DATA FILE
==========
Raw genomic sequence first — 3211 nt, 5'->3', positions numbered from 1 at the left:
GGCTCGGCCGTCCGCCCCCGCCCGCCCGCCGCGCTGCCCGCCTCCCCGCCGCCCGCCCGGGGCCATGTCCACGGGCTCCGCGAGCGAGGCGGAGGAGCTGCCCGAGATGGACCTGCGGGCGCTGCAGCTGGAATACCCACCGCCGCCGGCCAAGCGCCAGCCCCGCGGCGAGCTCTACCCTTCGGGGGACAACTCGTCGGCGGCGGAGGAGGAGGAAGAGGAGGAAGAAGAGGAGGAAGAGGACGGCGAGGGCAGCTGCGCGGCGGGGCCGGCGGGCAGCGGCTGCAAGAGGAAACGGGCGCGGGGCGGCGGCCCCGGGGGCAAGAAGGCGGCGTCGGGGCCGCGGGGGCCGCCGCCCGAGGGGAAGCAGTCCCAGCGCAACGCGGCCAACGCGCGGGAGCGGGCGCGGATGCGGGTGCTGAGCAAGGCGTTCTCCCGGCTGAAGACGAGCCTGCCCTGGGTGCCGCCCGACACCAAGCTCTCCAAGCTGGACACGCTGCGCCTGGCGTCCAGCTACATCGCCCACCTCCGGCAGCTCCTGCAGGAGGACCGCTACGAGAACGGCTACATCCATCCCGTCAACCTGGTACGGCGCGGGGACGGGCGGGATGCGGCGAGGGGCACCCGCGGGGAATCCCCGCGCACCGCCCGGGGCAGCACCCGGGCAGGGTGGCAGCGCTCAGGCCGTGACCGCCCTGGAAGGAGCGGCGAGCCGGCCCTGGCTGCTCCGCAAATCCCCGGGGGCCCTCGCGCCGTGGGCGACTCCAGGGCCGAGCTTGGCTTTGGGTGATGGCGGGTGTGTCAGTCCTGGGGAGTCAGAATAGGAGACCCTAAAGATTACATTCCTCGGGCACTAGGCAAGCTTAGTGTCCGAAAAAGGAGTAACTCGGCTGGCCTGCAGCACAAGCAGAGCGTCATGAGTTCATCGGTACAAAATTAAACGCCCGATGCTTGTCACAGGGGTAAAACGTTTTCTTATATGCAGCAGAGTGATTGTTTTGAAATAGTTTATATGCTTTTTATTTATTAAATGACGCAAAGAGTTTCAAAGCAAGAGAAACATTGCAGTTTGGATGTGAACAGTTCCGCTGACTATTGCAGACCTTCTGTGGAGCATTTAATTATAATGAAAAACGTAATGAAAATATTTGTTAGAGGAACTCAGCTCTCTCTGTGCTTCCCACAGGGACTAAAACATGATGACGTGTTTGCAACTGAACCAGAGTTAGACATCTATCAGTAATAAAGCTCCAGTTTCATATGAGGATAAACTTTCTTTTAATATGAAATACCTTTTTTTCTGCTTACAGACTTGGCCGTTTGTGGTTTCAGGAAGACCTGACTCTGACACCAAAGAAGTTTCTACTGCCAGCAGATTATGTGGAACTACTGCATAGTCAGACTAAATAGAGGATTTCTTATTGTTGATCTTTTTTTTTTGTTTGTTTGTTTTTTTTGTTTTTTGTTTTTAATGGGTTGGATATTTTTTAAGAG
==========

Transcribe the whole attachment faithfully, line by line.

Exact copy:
Raw genomic sequence first — 3211 nt, 5'->3', positions numbered from 1 at the left:
GGCTCGGCCGTCCGCCCCCGCCCGCCCGCCGCGCTGCCCGCCTCCCCGCCGCCCGCCCGGGGCCATGTCCACGGGCTCCGCGAGCGAGGCGGAGGAGCTGCCCGAGATGGACCTGCGGGCGCTGCAGCTGGAATACCCACCGCCGCCGGCCAAGCGCCAGCCCCGCGGCGAGCTCTACCCTTCGGGGGACAACTCGTCGGCGGCGGAGGAGGAGGAAGAGGAGGAAGAAGAGGAGGAAGAGGACGGCGAGGGCAGCTGCGCGGCGGGGCCGGCGGGCAGCGGCTGCAAGAGGAAACGGGCGCGGGGCGGCGGCCCCGGGGGCAAGAAGGCGGCGTCGGGGCCGCGGGGGCCGCCGCCCGAGGGGAAGCAGTCCCAGCGCAACGCGGCCAACGCGCGGGAGCGGGCGCGGATGCGGGTGCTGAGCAAGGCGTTCTCCCGGCTGAAGACGAGCCTGCCCTGGGTGCCGCCCGACACCAAGCTCTCCAAGCTGGACACGCTGCGCCTGGCGTCCAGCTACATCGCCCACCTCCGGCAGCTCCTGCAGGAGGACCGCTACGAGAACGGCTACATCCATCCCGTCAACCTGGTACGGCGCGGGGACGGGCGGGATGCGGCGAGGGGCACCCGCGGGGAATCCCCGCGCACCGCCCGGGGCAGCACCCGGGCAGGGTGGCAGCGCTCAGGCCGTGACCGCCCTGGAAGGAGCGGCGAGCCGGCCCTGGCTGCTCCGCAAATCCCCGGGGGCCCTCGCGCCGTGGGCGACTCCAGGGCCGAGCTTGGCTTTGGGTGATGGCGGGTGTGTCAGTCCTGGGGAGTCAGAATAGGAGACCCTAAAGATTACATTCCTCGGGCACTAGGCAAGCTTAGTGTCCGAAAAAGGAGTAACTCGGCTGGCCTGCAGCACAAGCAGAGCGTCATGAGTTCATCGGTACAAAATTAAACGCCCGATGCTTGTCACAGGGGTAAAACGTTTTCTTATATGCAGCAGAGTGATTGTTTTGAAATAGTTTATATGCTTTTTATTTATTAAATGACGCAAAGAGTTTCAAAGCAAGAGAAACATTGCAGTTTGGATGTGAACAGTTCCGCTGACTATTGCAGACCTTCTGTGGAGCATTTAATTATAATGAAAAACGTAATGAAAATATTTGTTAGAGGAACTCAGCTCTCTCTGTGCTTCCCACAGGGACTAAAACATGATGACGTGTTTGCAACTGAACCAGAGTTAGACATCTATCAGTAATAAAGCTCCAGTTTCATATGAGGATAAACTTTCTTTTAATATGAAATACCTTTTTTTCTGCTTACAGACTTGGCCGTTTGTGGTTTCAGGAAGACCTGACTCTGACACCAAAGAAGTTTCTACTGCCAGCAGATTATGTGGAACTACTGCATAGTCAGACTAAATAGAGGATTTCTTATTGTTGATCTTTTTTTTTTGTTTGTTTGTTTTTTTTGTTTTTTGTTTTTAATGGGTTGGATATTTTTTAAGAG